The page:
How VA spent $1.1B in 6 years on EHRs it’s now trying to replace

David Shulkin testifies before the Senate Committee on Veterans' Affairs on the department's suicide prevention programs Sept. 27, 2017. (VA photo by Robert Turtil)

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Between fiscal 2011 and fiscal 2016, the Department of Veterans Affairs spent more than $1.1 billion on a pair of electronic health record systems that it is now looking to replace, according to a congressional watchdog’s report.

The Government Accountability Office released an audit last week combing through VA’s spending during the six-year period on its integrated Electronic Health Record (iEHR) — an attempt to build an EHR directly in conjunction with the Defense Department for interoperability — and the Veterans Information Systems and Technology Architecture Evolution, or VistA Evolution. From VA-provided data, GAO came to the conclusion that the department paid 138 contractors $224 million and $880 million for the modernization projects, respectively.

GAO published this data as the VA decided recently to divert from the decades-old VistA platform and instead move over the next decade to a modernized $10 billion commercial off-the-shelf EHR from Cerner.

Of the $1.1 billion obligated on the two programs, VA paid more than two-thirds of it — $741 million — to just 15 contractors. Here’s a quick breakdown of obligations to “key contractors” from the report:

The remaining $364 million went to 123 contractors who for the most part performed work for only one of the modernization projects.

Spending on these two programs highlights only part of VA’s decades-long struggle to modernize its EHR, an effort that began in 2001 with VA’s HealtheVet. VA couldn’t provide data for what it spent on that program, which “was scheduled to be fully implemented by 2018 at a total estimated development and deployment cost of about $11 billion,” the report says. The department ultimately terminated HealtheVet in 2010.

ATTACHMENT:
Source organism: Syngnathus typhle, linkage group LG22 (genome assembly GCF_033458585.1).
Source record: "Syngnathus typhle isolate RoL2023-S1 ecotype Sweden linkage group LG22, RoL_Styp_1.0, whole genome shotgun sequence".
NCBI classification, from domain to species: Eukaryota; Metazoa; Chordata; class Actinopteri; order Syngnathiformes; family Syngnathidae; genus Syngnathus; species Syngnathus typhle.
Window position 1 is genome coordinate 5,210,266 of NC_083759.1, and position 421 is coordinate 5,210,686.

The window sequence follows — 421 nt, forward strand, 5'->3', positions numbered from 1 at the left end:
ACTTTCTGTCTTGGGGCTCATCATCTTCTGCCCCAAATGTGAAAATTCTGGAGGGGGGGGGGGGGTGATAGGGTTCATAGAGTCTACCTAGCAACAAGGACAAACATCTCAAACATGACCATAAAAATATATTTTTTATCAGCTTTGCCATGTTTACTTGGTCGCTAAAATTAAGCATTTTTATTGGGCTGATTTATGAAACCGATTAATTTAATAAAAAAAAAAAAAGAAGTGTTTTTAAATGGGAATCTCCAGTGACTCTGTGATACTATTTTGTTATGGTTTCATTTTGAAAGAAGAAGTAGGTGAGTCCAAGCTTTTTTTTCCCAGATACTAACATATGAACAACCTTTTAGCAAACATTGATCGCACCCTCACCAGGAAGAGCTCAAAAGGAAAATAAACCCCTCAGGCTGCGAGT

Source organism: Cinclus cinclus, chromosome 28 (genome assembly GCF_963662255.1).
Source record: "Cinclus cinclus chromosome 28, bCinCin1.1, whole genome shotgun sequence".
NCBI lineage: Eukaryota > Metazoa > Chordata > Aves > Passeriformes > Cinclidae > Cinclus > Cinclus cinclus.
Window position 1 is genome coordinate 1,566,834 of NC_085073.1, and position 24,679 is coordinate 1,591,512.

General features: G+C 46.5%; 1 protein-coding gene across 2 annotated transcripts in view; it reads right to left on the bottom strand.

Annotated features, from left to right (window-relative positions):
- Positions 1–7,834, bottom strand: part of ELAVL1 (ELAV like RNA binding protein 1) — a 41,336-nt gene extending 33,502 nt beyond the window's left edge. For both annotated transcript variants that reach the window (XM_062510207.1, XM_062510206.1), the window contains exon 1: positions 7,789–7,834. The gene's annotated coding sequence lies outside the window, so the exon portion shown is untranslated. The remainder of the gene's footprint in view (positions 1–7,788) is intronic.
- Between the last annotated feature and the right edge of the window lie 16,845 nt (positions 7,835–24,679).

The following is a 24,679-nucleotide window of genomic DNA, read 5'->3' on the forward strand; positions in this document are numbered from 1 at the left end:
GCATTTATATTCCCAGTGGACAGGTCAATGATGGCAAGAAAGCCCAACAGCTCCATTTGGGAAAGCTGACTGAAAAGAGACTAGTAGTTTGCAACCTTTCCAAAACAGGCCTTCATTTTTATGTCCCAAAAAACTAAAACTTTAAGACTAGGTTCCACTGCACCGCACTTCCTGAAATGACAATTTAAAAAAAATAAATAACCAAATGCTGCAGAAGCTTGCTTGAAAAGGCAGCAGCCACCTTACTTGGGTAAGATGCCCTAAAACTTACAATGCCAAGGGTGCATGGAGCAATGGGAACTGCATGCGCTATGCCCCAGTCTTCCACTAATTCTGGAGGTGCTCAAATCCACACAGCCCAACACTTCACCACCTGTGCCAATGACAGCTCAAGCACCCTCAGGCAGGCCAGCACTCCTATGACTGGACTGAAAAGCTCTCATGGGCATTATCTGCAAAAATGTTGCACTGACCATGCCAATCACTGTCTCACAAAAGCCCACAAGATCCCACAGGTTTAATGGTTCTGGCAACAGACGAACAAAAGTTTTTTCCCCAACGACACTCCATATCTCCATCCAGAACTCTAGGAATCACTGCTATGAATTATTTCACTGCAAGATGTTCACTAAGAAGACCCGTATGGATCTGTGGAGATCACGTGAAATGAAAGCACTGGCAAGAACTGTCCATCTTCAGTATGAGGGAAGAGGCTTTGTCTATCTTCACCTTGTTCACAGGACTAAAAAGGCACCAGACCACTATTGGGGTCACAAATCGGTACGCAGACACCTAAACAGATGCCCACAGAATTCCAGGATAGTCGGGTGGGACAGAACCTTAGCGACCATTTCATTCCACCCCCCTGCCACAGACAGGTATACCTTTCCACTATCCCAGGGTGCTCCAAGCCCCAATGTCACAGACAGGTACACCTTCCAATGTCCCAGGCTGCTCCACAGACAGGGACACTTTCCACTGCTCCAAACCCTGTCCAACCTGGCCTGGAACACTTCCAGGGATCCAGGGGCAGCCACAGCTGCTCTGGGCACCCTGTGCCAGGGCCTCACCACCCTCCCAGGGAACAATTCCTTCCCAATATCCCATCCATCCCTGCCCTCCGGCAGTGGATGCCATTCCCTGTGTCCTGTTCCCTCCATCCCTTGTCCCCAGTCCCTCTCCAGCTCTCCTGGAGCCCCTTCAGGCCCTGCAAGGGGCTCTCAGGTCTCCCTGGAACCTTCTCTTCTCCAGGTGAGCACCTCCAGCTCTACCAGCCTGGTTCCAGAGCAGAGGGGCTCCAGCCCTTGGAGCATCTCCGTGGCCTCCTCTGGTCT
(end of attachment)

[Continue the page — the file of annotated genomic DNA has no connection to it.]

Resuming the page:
With iEHR and VistA Evolution, the VA would experience similar failed implementations, which has many lawmakers worried this latest contract with Cerner will be no different.

“Let’s be honest. There is not a track record of successes here,” Rep. Will Hurd, R-Texas, said during an Oversight and Government Reform IT Subcommittee hearing Dec. 7. “Given the amount of money spent VistA modernization and the lack of return on that investment, we have concerns about this rollout. It needs to succeed. The whole country is rooting for the VA to succeed.”

Though VistA is set to eventually be phased out, VA officials testified at the hearing that the department will continue to maintain the platform at hospitals until the Cerner system is fully functional.

During the hearing, VA officials also spoke about work with the White House to bring interoperability between their department and private medical facilities.

GAO sent this report to VA for a response and will issue a final draft with those comments at a later time.

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EHR, electronic health records, health, VA, VistA
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